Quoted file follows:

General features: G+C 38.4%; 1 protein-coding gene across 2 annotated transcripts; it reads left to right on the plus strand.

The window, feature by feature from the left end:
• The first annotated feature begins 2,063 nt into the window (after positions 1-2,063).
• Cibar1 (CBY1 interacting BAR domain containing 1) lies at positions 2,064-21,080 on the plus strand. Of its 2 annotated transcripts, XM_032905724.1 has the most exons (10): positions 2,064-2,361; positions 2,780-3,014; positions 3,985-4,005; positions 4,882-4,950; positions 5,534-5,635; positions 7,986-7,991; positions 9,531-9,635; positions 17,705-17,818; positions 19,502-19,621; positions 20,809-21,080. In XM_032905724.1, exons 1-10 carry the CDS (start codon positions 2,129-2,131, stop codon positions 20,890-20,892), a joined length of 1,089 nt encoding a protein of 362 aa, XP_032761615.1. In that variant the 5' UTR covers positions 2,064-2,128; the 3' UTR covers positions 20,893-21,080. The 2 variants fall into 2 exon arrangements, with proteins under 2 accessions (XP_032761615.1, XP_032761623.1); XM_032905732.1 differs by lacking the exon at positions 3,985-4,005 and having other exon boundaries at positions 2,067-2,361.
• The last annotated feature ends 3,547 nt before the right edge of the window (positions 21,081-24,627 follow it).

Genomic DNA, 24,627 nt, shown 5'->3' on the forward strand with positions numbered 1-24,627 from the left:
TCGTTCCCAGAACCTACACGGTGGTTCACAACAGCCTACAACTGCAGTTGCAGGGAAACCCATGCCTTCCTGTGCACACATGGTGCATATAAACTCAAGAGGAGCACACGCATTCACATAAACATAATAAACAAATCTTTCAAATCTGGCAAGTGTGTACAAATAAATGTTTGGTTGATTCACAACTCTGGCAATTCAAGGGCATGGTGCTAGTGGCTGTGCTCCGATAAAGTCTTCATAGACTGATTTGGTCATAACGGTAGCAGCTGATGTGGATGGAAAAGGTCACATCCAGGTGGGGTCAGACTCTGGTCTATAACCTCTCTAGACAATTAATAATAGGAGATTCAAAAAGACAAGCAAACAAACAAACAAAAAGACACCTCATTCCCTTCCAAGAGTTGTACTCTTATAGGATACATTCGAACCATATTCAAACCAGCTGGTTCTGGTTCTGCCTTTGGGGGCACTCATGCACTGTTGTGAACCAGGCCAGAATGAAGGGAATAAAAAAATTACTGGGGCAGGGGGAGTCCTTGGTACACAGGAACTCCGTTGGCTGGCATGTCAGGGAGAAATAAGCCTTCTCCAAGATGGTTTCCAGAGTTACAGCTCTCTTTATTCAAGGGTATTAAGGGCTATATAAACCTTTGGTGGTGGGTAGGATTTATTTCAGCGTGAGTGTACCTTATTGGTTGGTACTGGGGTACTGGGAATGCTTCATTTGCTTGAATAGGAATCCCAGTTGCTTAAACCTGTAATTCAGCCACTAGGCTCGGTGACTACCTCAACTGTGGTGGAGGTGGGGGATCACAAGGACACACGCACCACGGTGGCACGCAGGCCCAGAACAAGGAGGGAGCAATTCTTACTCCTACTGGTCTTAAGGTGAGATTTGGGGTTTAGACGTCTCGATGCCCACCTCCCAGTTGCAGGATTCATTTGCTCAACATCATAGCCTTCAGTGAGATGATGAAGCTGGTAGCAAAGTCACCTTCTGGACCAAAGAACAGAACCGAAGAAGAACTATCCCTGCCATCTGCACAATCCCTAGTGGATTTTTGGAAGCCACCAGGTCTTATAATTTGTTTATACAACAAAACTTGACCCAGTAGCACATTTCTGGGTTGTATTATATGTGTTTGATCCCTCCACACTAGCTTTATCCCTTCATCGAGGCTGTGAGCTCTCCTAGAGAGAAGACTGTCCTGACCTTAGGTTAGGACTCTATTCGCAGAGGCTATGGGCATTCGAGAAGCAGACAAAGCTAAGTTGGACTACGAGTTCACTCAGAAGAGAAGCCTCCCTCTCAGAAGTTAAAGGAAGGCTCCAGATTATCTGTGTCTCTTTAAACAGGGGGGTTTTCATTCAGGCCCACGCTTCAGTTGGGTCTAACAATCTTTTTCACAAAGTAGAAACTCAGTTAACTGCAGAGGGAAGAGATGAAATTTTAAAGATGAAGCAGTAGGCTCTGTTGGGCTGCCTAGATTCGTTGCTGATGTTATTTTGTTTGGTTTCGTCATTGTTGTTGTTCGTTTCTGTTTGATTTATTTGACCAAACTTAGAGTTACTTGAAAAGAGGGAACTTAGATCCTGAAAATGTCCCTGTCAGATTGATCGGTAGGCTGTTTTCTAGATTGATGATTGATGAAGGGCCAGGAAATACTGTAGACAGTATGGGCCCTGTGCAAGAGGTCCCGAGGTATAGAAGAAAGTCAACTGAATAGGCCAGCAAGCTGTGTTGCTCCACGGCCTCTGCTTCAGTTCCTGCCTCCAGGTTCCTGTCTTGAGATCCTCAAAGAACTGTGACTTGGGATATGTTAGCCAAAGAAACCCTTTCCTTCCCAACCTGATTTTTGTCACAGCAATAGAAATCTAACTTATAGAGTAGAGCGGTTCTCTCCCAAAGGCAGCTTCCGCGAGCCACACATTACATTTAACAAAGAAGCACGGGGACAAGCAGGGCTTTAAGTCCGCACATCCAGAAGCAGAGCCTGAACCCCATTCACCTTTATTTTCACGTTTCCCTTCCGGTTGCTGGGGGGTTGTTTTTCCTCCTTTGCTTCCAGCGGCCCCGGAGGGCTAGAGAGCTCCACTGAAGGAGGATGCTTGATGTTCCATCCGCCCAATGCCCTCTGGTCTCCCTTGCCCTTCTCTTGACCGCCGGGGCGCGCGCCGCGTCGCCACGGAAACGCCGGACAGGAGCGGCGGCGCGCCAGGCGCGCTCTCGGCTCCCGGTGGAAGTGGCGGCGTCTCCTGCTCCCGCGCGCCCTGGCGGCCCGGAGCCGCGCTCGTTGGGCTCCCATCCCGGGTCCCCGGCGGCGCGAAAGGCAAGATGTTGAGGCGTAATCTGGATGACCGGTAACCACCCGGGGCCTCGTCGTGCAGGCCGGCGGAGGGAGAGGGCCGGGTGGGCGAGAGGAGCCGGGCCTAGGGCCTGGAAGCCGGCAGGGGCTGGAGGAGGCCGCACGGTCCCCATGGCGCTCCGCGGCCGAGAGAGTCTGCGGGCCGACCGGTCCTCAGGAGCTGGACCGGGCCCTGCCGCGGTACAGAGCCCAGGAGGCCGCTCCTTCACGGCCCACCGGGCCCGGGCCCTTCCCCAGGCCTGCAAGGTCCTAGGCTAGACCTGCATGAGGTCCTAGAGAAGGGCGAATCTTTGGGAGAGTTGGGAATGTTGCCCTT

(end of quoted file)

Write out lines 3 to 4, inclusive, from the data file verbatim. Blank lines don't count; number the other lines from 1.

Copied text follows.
• The first annotated feature begins 2,063 nt into the window (after positions 1-2,063).
• Cibar1 (CBY1 interacting BAR domain containing 1) lies at positions 2,064-21,080 on the plus strand. Of its 2 annotated transcripts, XM_032905724.1 has the most exons (10): positions 2,064-2,361; positions 2,780-3,014; positions 3,985-4,005; positions 4,882-4,950; positions 5,534-5,635; positions 7,986-7,991; positions 9,531-9,635; positions 17,705-17,818; positions 19,502-19,621; positions 20,809-21,080. In XM_032905724.1, exons 1-10 carry the CDS (start codon positions 2,129-2,131, stop codon positions 20,890-20,892), a joined length of 1,089 nt encoding a protein of 362 aa, XP_032761615.1. In that variant the 5' UTR covers positions 2,064-2,128; the 3' UTR covers positions 20,893-21,080. The 2 variants fall into 2 exon arrangements, with proteins under 2 accessions (XP_032761615.1, XP_032761623.1); XM_032905732.1 differs by lacking the exon at positions 3,985-4,005 and having other exon boundaries at positions 2,067-2,361.